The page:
Leora Goff, of rural Melville Township, Audubon County, Iowa, was the oldest of ten children. She wasn’t allowed to attend high school. She was needed at home to help her mother, at least until she got married and started her own home. But her father finally decided that since she still wasn’t married by the age of 19, she could go to sewing school. It would be one way she could at least make a little income for herself.
Alice Connrardy, who wore her dark hair pulled loosely back with a knot on top, ran a successful sewing school in the town of Exira, Iowa, from about 1896 until 1925. She trained at the Baughman School for Dressmaking in Chicago, then taught girls and women at her home in Exira. Mrs. Connrardy ran a well-known sewing school for several years, beginning about 1896, with students coming from “many parts of the country,” often returning for advanced work.
The Baughman Adjustable Tailor System included learning to draft patterns, in addition to using a treadle sewing machine, handwork, and choosing fabrics. Mrs. Connrardy, the wife of John B. Connrardy (a German immigrant who had served in the Civil War and been elected Audubon County Sheriff twice) returned to Chicago occasionally for a refresher course.
For a time, the sewing classes met above a local store, then later were held in the large Connrardy home at 600 Railroad Street in Exira. Students found homes for board and room during their six-week class.
Leora Goff attended with her friend Katie Dutler during April and May, 1910. Katie’s older sister had attended the school. The girls boarded with Katie’s elderly childless German aunt and uncle Jake Engle, in exchange for help with laundry, ironing, and other chores.
Leora got quite a bit of mail while she was in Exira–at least twenty postcards from family and friends, and even a couple of boyfriends.
The girls attended a party one clear, warm evening which made it easy to see the tail of Halley’s Comet. Leora’s sister Georgia sent a newsy postcard telling about seeing the comet three times, mentioning its long tail.
The seamstresses rode the train ten miles north to Audubon for the class picture. Photographed by Harper, most of the seamstresses were pensively leaning on their hands.
A newspaper clipping from The Audubon County Journal, May 26, 1910, noted that “Mrs. Connrardy, her assistant and sixteen pupils in dressmaking went to Audubon Friday and had class pictures taken which they will highly prize as the years ago by.”
When Leora wasn’t needed at home for feeding threshers or popcorn harvesters, she sewed for people in the area, sometimes staying with the family while she worked.
I located a clipping from Guthrie Times three years later noting that “Leora Goff sewed a couple of days this week for Mrs. C. W. Powell.”
Then, the winter of 1913-14, Leora sewed her own wedding gown. She married Clabe Wilson in February of 1914. Leora did indeed highly prize that 1910 dressmaking class picture, which followed her from home to home as she raised her family.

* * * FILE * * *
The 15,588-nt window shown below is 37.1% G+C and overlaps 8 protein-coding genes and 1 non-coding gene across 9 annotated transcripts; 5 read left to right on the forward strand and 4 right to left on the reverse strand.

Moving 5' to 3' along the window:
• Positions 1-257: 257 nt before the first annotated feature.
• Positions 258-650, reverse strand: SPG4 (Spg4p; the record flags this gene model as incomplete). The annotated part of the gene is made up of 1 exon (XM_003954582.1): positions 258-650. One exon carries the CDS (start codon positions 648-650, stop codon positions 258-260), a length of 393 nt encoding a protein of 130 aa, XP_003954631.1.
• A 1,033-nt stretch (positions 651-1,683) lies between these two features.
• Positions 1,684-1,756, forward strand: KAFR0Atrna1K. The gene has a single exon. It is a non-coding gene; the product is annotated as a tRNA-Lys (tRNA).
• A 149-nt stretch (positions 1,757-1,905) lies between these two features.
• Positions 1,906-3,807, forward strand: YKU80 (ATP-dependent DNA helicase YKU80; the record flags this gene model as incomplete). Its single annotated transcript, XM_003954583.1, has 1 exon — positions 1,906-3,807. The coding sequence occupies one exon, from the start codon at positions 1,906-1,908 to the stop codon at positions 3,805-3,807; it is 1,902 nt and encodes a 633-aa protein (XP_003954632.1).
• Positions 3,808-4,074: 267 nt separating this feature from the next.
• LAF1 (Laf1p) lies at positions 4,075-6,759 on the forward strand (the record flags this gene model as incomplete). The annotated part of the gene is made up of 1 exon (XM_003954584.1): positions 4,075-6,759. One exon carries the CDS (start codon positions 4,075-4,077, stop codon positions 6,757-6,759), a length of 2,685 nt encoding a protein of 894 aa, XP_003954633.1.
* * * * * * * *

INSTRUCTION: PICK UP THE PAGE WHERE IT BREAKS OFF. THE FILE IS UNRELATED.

Several years and seven youngsters later, the Wilson lived on a farm southeast of Dexter, Leora ordered a brand new Singer treadle sewing machine through the Sears, Roebuck catalog. The mailman left a note that a package had arrived at the post office that was too big to come on the route. Leora’s young sons rode Nancy the horse to school, two miles away, so she had to wait for the boys to get home. She hitched up Nancy to a buggy, then drove into town to pick up her treasure.
Her sewing machine was powered by rocking the treadle back and forth with her feet. Leora made Doris a light green pongee Easter dress that year. She also sewed dotted swiss dresses for both daughters–blue for Doris, red for Darlene–which they wore to Dexfield Park one Sunday, where people remarked about those dotted swiss dresses.
The sewing machine case had three drawers on each side. After Wilsons moved into town, Clabe came home one day with a couple of orphaned baby squirrels. Only one lived, Rusty. He would scamper up their arms, and also climb up into the sewing machine where he would hide walnuts and other things up in the drawers.
Leora’s wedding gown did not survive the Great Depression, the fabric being used up for items they needed more. After the World War II and losing so many members of her family, she moved to Guthrie Center where she made a home for years for her own mother.
Both women were members of the Rebekah Lodge there. Every other Thursday afternoon, a group of them would gather at the Guthrie County Hospital to “offer their services as seamstresses, making new articles and mending the old.” Leora Wilson worked with that group for decades. She was the one who knew how to use the old treadle machine.
In her hand-written memoirs, Leora wrote that she’d been patching at the hospital since 1957–over 600 times. When she 92 years old, she was chairman of the Rebekah’s mending committee.
No, the wedding gown didn’t survive, nor the green pongee or the dotted swiss dresses, not even the treadle sewing machine. But that picture of Mrs. Connrardy’s spring 1910 sewing class is still highly prized, by Leora’s oldest granddaughter.
Leora Goff Wilson was the mother of the Wilson brothers featured on the Dallas County Freedom Rock at Minburn, Iowa. All five served. Only two came home. Their story is told in Leora’s Letters: The Story of Love and Loss for an Iowa Family During World War II.
Also Leora’s Dexter Stories: The Scarcity Years of the Great Depression.